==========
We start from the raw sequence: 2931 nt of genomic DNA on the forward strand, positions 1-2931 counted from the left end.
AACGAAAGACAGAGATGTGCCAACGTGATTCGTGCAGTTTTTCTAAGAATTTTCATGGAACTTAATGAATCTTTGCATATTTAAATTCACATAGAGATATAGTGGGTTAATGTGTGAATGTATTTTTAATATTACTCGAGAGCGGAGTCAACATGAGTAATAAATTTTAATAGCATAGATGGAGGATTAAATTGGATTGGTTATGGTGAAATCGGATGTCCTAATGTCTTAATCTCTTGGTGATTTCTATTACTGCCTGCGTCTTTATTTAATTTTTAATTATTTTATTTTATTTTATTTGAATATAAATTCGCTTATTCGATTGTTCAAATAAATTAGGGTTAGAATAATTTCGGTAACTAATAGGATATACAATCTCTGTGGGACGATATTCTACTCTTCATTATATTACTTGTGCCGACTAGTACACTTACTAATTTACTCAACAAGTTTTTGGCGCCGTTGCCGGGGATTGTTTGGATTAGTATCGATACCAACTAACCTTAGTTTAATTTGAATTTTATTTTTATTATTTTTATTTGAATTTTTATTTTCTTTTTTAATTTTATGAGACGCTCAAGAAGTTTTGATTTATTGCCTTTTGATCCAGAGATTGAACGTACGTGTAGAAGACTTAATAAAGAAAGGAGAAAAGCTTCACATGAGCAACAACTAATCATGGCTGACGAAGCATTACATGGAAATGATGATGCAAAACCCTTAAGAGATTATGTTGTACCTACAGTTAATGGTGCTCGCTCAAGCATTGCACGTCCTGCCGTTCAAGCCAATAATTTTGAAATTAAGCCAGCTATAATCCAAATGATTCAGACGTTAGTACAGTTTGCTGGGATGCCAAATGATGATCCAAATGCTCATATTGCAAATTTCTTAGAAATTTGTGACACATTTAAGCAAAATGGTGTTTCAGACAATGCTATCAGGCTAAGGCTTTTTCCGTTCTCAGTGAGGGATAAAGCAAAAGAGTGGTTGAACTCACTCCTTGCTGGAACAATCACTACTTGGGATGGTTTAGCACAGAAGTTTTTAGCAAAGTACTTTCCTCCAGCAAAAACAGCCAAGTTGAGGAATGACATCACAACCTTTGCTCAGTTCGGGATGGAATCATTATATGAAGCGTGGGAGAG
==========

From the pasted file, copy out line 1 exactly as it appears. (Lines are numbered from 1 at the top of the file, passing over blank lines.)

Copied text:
We start from the raw sequence: 2931 nt of genomic DNA on the forward strand, positions 1-2931 counted from the left end.